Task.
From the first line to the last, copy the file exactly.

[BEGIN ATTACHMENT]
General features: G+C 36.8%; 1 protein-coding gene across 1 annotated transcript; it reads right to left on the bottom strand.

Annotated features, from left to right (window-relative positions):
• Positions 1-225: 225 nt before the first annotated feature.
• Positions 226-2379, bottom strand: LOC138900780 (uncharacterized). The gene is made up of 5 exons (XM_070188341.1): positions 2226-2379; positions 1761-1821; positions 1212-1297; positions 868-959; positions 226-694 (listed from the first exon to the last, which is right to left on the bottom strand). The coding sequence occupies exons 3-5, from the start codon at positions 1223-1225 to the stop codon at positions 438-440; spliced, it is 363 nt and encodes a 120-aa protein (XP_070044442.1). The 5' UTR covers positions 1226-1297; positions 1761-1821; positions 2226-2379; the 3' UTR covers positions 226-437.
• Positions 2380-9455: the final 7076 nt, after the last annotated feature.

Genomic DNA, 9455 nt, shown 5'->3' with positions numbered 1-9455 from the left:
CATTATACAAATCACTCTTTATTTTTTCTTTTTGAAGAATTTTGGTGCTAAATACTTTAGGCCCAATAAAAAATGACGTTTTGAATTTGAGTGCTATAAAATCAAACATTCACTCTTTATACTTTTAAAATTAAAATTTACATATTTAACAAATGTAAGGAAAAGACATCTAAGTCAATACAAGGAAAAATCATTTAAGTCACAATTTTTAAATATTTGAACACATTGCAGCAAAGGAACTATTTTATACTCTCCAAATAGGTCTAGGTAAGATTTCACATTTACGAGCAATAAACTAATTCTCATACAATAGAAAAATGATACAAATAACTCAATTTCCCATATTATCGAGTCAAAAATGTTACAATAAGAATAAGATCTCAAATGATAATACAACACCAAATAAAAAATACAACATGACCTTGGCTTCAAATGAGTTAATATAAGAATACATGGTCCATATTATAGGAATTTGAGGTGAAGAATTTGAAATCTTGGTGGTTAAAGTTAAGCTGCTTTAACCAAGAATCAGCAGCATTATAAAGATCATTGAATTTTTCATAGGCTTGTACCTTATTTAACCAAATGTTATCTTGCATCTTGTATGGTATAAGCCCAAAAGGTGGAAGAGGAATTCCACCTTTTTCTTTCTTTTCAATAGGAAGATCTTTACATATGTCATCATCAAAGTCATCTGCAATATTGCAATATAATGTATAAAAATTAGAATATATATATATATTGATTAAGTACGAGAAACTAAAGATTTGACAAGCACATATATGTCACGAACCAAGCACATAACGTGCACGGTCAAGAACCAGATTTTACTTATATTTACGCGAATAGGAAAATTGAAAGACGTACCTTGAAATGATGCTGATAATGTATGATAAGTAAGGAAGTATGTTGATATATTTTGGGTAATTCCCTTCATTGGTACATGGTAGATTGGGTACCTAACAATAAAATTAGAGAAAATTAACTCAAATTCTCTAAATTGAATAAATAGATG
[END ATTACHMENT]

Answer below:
General features: G+C 36.8%; 1 protein-coding gene across 1 annotated transcript; it reads right to left on the bottom strand.

Annotated features, from left to right (window-relative positions):
• Positions 1-225: 225 nt before the first annotated feature.
• Positions 226-2379, bottom strand: LOC138900780 (uncharacterized). The gene is made up of 5 exons (XM_070188341.1): positions 2226-2379; positions 1761-1821; positions 1212-1297; positions 868-959; positions 226-694 (listed from the first exon to the last, which is right to left on the bottom strand). The coding sequence occupies exons 3-5, from the start codon at positions 1223-1225 to the stop codon at positions 438-440; spliced, it is 363 nt and encodes a 120-aa protein (XP_070044442.1). The 5' UTR covers positions 1226-1297; positions 1761-1821; positions 2226-2379; the 3' UTR covers positions 226-437.
• Positions 2380-9455: the final 7076 nt, after the last annotated feature.

Genomic DNA, 9455 nt, shown 5'->3' with positions numbered 1-9455 from the left:
CATTATACAAATCACTCTTTATTTTTTCTTTTTGAAGAATTTTGGTGCTAAATACTTTAGGCCCAATAAAAAATGACGTTTTGAATTTGAGTGCTATAAAATCAAACATTCACTCTTTATACTTTTAAAATTAAAATTTACATATTTAACAAATGTAAGGAAAAGACATCTAAGTCAATACAAGGAAAAATCATTTAAGTCACAATTTTTAAATATTTGAACACATTGCAGCAAAGGAACTATTTTATACTCTCCAAATAGGTCTAGGTAAGATTTCACATTTACGAGCAATAAACTAATTCTCATACAATAGAAAAATGATACAAATAACTCAATTTCCCATATTATCGAGTCAAAAATGTTACAATAAGAATAAGATCTCAAATGATAATACAACACCAAATAAAAAATACAACATGACCTTGGCTTCAAATGAGTTAATATAAGAATACATGGTCCATATTATAGGAATTTGAGGTGAAGAATTTGAAATCTTGGTGGTTAAAGTTAAGCTGCTTTAACCAAGAATCAGCAGCATTATAAAGATCATTGAATTTTTCATAGGCTTGTACCTTATTTAACCAAATGTTATCTTGCATCTTGTATGGTATAAGCCCAAAAGGTGGAAGAGGAATTCCACCTTTTTCTTTCTTTTCAATAGGAAGATCTTTACATATGTCATCATCAAAGTCATCTGCAATATTGCAATATAATGTATAAAAATTAGAATATATATATATATTGATTAAGTACGAGAAACTAAAGATTTGACAAGCACATATATGTCACGAACCAAGCACATAACGTGCACGGTCAAGAACCAGATTTTACTTATATTTACGCGAATAGGAAAATTGAAAGACGTACCTTGAAATGATGCTGATAATGTATGATAAGTAAGGAAGTATGTTGATATATTTTGGGTAATTCCCTTCATTGGTACATGGTAGATTGGGTACCTAACAATAAAATTAGAGAAAATTAACTCAAATTCTCTAAATTGAATAAATAGATG